The Journal of Biological Chemistry has retracted two papers by a Georgia State University researcher, as well as flagged eight more with expressions of concern, a move the scientist called “unfair and unjustified.”
an internationally recognized researcher in molecular and translational medicine and a Georgia Research Alliance Eminent Scholar in Molecular Medicine and associate vice president for research at Georgia State University…
Zou was at the University of Oklahoma when the papers in question were published. He moved to Georgia State in 2015.
Here’s the retraction notice for “Reactive nitrogen species is required for the activation of the AMP-activated protein kinase by statin in vivo,” published in 2008 Zou as the last author:
This article has been withdrawn by the authors. The LKB1 immunoblot from Fig. 1Dwas reused in Fig. 7D. The AMPK immunoblot from Fig. 2A was reused in Fig. 3A. Figs. 3C and 5 (A and B) contained splices. The authors state that the duplications of the blots occurred during the assembly of the paper. The undeclared splicings in Fig. 5 (Aand B) were between the same immunoblots. The authors offered to published amended figures based upon those data and, alternatively, offered to repeat the experiments. However, the Journal declined both offers, a decision with which the authors respectfully disagree. Further, the results of this paper are confirmed by the results of complementary experiments presented in the manuscript, and the principal conclusion was further confirmed in publications from other laboratories (Ma, L. et al.(2012) PLoS One 7, e46055; Rossoni, L. V. et al. (2011) Clin. Sci. (Lond.) 121, 449–458; Dong, Q. et al. (2011) Int. J. Cardiol. 153, 311–316; and Chen, Z. et al. (2009) Circ. Res.104, 496–505). The authors state that any errors in the construction of figures in the paper do not alter the scientific conclusions of the work, and they stand by the conclusions of the paper.
The paper has been cited 74 times, according to Clarivate Analytics’ Web of Science.
The other retraction notice is for “Activation of protein phosphatase 2A by palmitate inhibits AMP-activated protein kinase,” a 2007 paper that has been cited 197 times and on which Zou was also last author:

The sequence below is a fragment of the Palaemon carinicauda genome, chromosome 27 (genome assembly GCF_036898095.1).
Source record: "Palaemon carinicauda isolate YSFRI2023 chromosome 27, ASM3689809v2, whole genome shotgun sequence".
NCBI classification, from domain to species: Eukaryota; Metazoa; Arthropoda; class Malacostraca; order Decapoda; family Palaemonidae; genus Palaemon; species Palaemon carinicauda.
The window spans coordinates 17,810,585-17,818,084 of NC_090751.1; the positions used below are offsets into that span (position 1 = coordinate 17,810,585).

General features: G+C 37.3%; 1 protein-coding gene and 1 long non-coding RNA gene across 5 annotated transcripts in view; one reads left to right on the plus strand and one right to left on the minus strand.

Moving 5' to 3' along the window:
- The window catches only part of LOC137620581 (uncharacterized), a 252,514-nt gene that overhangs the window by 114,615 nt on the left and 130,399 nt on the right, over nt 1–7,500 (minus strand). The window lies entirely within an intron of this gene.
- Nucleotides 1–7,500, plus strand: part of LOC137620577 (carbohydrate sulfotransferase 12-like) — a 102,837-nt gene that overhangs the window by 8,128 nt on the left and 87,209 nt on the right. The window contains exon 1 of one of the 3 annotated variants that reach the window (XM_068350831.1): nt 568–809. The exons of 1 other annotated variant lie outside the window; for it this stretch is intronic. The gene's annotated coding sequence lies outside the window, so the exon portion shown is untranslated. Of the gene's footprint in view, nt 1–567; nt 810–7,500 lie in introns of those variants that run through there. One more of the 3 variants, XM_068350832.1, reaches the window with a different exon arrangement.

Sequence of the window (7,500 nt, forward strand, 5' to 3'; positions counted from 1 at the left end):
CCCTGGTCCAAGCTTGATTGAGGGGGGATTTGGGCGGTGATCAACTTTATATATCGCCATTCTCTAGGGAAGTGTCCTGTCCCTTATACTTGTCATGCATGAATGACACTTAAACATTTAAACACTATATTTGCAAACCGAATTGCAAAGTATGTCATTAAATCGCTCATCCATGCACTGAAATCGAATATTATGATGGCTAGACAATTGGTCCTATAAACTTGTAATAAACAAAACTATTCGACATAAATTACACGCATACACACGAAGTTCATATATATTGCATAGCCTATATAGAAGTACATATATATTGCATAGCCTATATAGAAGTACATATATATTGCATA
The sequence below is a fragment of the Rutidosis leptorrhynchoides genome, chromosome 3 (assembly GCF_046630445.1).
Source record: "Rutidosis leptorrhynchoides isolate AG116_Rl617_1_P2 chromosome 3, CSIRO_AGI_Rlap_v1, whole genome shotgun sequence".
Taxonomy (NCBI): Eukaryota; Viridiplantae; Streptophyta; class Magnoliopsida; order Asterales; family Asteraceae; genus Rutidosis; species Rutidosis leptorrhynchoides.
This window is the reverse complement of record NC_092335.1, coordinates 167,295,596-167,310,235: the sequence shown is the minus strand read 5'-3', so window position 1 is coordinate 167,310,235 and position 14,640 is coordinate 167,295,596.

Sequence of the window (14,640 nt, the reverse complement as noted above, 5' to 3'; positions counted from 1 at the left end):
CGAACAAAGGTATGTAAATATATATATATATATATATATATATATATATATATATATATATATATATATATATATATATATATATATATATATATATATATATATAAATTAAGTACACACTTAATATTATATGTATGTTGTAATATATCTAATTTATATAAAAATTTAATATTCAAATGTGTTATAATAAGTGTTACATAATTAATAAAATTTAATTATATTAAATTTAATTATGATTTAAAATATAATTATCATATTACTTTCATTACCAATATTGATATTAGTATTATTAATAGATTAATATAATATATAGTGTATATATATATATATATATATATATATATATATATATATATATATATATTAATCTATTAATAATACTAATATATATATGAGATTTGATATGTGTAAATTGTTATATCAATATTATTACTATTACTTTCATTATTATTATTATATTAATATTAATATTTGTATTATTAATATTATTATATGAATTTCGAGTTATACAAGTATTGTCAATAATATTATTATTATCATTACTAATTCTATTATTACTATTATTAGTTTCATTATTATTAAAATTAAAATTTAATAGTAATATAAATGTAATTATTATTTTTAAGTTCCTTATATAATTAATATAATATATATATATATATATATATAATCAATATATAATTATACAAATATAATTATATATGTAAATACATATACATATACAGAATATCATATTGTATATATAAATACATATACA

This article has been withdrawn by the authors. The Journal raised questions regarding Figs. 1A, 4C, 5A, and 8 (A and C). Twelve years after the publication, the authors were able to locate some, but not all, of the original data and were able to locate some repeated experiments performed at the time of the original work, which the authors state support the conclusions of the paper. The authors state that the results of this paper are confirmed by the results of complementary experiments presented in the manuscript, and the principal observations of this paper were further confirmed in the publications of other laboratories (Bharath, L. P. et al. (2015) Diabetes 64, 3914–3926; Joseph, B. K. et al. (2015) J. Biol. Chem. 290, 10588–10598; and Wang, T. et al. (2010) PLoS One 5, e13096). The authors stand by the conclusions of the paper.
Zou told Retraction Watch:
We did make some errors in these two papers, which we think we should allow to correct. But JBC insisted to retract them. I had to convince my co-authors to withdraw them.
The expressions of concern for the eight papers, which all share Zou as a co-author, all read as follows:
The publisher of the Journal of Biological Chemistry is issuing an Expression of Concern to inform readers that credible concerns have been raised regarding some of the data and conclusions in the article listed above. The Journal of Biological Chemistry will provide additional information as it becomes available.
Together, the papers now subject to an expression of concern have been cited nearly 800 times.
‘Very disappointed in their decision’
Zou doesn’t know what prompted the review of his papers, and the JBC declined to comment, citing confidentiality.
Zou said the journal contacted him in February of this year to ask for the original data for the eight papers now subjected to an expression of concern. Zou and his colleagues provided the data for seven of the papers by mid-May, but have not been able to do so for the other paper because “the institution where the works were done requests their legal approval for us to access our research data possibly stored in their servers.”
As legal approval is a long process, the editors kindly extend[ed] their deadline for us to provide original data for that paper. With this deadline agreed, we kindly requested the JBC editors to evaluate the original data we had provided for 7 papers and to make their decisions individually. The editors refused to do so.
Instead, Zou said, the journal published expressions of concern for all eight papers, with which he and his colleagues respectfully but “strongly disagree.” Zou and his co-authors are “confident in these papers,” and found the JBC’s image analysis “extremely unreliable and misleading, largely because the figures we had generated for these papers were made by using PowerPoint in combination with multiple format conversions.”
Zou said he and his colleagues are “very disappointed about their decision,” which he called “unfair and unjustified,” saying that retrieving data from studies dating back to 2003 is “a daunting task for anyone.”
I wish JBC had requested all original data prior to the papers being accepted. The standard to keep original data keeping in JBC is 6 years after the publication.
Still, Zou acknowledged that some of the papers may require corrections.
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